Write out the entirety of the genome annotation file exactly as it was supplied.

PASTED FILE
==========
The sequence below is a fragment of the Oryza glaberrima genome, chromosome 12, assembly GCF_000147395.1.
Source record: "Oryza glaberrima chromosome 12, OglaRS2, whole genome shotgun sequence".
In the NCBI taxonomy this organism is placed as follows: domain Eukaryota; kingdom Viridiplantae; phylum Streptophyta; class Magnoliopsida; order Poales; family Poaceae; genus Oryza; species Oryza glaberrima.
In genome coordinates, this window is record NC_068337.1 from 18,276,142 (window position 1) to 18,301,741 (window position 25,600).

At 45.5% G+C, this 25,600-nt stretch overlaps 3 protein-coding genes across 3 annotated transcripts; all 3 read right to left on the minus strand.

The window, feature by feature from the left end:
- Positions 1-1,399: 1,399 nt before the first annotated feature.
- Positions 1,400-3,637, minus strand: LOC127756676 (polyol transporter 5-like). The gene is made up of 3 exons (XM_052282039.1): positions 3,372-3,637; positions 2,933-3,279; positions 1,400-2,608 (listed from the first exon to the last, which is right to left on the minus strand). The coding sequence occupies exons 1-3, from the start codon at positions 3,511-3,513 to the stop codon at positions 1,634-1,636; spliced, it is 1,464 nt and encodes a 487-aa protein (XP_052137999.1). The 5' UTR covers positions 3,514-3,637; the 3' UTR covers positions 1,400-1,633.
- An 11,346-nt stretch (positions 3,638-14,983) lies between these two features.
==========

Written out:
The sequence below is a fragment of the Oryza glaberrima genome, chromosome 12, assembly GCF_000147395.1.
Source record: "Oryza glaberrima chromosome 12, OglaRS2, whole genome shotgun sequence".
In the NCBI taxonomy this organism is placed as follows: domain Eukaryota; kingdom Viridiplantae; phylum Streptophyta; class Magnoliopsida; order Poales; family Poaceae; genus Oryza; species Oryza glaberrima.
In genome coordinates, this window is record NC_068337.1 from 18,276,142 (window position 1) to 18,301,741 (window position 25,600).

At 45.5% G+C, this 25,600-nt stretch overlaps 3 protein-coding genes across 3 annotated transcripts; all 3 read right to left on the minus strand.

The window, feature by feature from the left end:
- Positions 1-1,399: 1,399 nt before the first annotated feature.
- Positions 1,400-3,637, minus strand: LOC127756676 (polyol transporter 5-like). The gene is made up of 3 exons (XM_052282039.1): positions 3,372-3,637; positions 2,933-3,279; positions 1,400-2,608 (listed from the first exon to the last, which is right to left on the minus strand). The coding sequence occupies exons 1-3, from the start codon at positions 3,511-3,513 to the stop codon at positions 1,634-1,636; spliced, it is 1,464 nt and encodes a 487-aa protein (XP_052137999.1). The 5' UTR covers positions 3,514-3,637; the 3' UTR covers positions 1,400-1,633.
- An 11,346-nt stretch (positions 3,638-14,983) lies between these two features.